Over the years, he's visited the troops overseas, worked with the Boys and Girls Club of America, the Oakland County Shelter for Women in Need, and Beyond Basics, stressing the importance of education to inner-city youth.

In 2016, Kampe was named the winner of the Sparky Anderson Community Excellence Award, through the late Tigers manager's CATCH organization.

In 2017, when he was inducted into the Michigan Sports Hall of Fame, one of his first congrats calls was from boyhood idol Al Kaline, who later become a good friend through their membership at Oakland Hills.

Oakland men’s basketball coach Greg Kampe addresses his team during a break in practice.
Oakland men’s basketball coach Greg Kampe addresses his team during a break in practice. Jose Juarez, Special to Detroit News

Kampe likes to downplay his overall impact. He says, "I'm not the pied piper."

But he does what he can — like so many do, in different ways, he points out.

He just knows he can do more than others, making nearly $400,000 a year — a long way from the first day, which he never envisioned to lead to nearly 14,000 more days. He's had his opportunities to leave over the years, including to Central Michigan and Eastern Michigan. Not for him.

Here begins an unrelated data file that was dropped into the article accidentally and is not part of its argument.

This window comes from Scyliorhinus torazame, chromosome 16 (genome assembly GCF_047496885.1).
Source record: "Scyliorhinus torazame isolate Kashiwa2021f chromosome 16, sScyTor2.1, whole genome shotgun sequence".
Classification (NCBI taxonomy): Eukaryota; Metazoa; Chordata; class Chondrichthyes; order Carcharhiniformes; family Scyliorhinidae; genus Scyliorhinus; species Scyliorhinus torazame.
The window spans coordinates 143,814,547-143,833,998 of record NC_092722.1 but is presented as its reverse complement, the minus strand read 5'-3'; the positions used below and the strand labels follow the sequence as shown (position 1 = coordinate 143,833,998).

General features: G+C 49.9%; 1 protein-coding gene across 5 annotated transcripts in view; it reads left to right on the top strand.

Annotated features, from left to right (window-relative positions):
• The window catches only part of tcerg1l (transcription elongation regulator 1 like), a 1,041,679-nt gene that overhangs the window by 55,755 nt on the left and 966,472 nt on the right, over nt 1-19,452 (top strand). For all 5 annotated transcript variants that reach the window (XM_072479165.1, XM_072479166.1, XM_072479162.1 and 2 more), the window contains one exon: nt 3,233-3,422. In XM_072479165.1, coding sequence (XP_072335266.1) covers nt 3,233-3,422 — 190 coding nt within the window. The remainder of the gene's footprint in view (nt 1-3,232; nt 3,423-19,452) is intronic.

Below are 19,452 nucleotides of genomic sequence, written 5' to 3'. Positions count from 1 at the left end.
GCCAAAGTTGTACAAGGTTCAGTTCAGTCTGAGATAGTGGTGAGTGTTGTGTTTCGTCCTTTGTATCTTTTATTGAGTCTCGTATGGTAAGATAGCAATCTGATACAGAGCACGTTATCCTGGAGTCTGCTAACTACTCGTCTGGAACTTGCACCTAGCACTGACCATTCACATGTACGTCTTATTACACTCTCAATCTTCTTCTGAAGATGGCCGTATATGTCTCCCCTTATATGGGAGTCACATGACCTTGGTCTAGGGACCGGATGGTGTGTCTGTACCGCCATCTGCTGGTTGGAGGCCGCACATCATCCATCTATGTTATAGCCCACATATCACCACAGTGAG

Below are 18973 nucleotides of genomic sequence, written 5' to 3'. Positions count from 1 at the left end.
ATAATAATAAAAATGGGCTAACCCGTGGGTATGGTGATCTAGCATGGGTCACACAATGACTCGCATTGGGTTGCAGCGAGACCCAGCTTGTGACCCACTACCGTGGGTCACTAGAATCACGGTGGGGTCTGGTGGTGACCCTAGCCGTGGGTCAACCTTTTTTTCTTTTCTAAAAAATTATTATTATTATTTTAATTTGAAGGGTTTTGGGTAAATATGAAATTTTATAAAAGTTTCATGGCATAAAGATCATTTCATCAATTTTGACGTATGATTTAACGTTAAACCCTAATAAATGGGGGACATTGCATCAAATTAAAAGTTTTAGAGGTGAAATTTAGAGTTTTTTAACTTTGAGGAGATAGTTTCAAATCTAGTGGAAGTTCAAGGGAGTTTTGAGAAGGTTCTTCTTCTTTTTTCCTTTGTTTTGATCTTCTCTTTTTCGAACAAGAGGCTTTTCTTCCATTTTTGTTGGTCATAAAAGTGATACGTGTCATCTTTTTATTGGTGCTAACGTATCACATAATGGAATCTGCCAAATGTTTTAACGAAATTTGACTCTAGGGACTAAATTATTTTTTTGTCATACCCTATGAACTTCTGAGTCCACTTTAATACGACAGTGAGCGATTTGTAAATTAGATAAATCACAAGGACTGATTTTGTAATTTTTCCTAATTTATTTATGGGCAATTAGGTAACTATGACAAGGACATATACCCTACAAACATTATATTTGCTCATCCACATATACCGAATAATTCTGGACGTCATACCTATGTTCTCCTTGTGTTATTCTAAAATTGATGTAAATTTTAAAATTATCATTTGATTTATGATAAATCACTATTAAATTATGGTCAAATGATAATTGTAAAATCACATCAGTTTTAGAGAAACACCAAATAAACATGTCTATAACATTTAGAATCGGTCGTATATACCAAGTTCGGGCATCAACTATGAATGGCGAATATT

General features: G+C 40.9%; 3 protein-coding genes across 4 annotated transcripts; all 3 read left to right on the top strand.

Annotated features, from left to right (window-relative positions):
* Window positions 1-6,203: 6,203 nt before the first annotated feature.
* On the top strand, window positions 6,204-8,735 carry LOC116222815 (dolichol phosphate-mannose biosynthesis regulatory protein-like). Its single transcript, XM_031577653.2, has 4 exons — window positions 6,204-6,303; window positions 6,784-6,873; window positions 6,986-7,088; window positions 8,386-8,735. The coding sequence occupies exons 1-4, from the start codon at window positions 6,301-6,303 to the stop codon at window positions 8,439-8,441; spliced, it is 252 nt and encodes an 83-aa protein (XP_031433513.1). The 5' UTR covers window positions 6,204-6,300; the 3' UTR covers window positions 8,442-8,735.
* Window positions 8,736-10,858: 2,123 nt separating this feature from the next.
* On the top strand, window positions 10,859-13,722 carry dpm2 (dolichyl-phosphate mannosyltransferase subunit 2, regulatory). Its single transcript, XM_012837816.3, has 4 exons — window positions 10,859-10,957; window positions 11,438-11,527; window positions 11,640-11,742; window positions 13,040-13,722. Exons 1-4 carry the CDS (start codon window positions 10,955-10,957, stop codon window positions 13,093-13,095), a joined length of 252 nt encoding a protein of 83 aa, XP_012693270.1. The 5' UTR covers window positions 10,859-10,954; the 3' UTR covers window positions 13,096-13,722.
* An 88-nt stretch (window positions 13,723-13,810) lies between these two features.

"Most people have to change areas and change places, and I was able to stay at the same place and grow professionally as the community around me grew," said Kampe, who recently signed an extension that will take him into his 70s, and into the 2026-27 season.

"I don't think I would change that for anything."

Twitter: @tonypaul1984

Greg Kampe

Age: 66

Occupation: Head men's basketball coach at Oakland University

Education: Bachelor's of business and journalism, 1978, Bowling Green State University; master's in physical education, 1983, University of Toledo

Family: Three adult children, two grandchildren

Why honored: For his decades of devotion to the rise of Oakland — the university and the basketball program — while stressing education, plus his work for cancer research and with the homeless.